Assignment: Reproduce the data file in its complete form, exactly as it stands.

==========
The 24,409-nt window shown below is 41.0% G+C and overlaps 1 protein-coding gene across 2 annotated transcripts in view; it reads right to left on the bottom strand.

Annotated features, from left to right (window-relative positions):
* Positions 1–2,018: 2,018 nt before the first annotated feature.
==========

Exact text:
The 24,409-nt window shown below is 41.0% G+C and overlaps 1 protein-coding gene across 2 annotated transcripts in view; it reads right to left on the bottom strand.

Annotated features, from left to right (window-relative positions):
* Positions 1–2,018: 2,018 nt before the first annotated feature.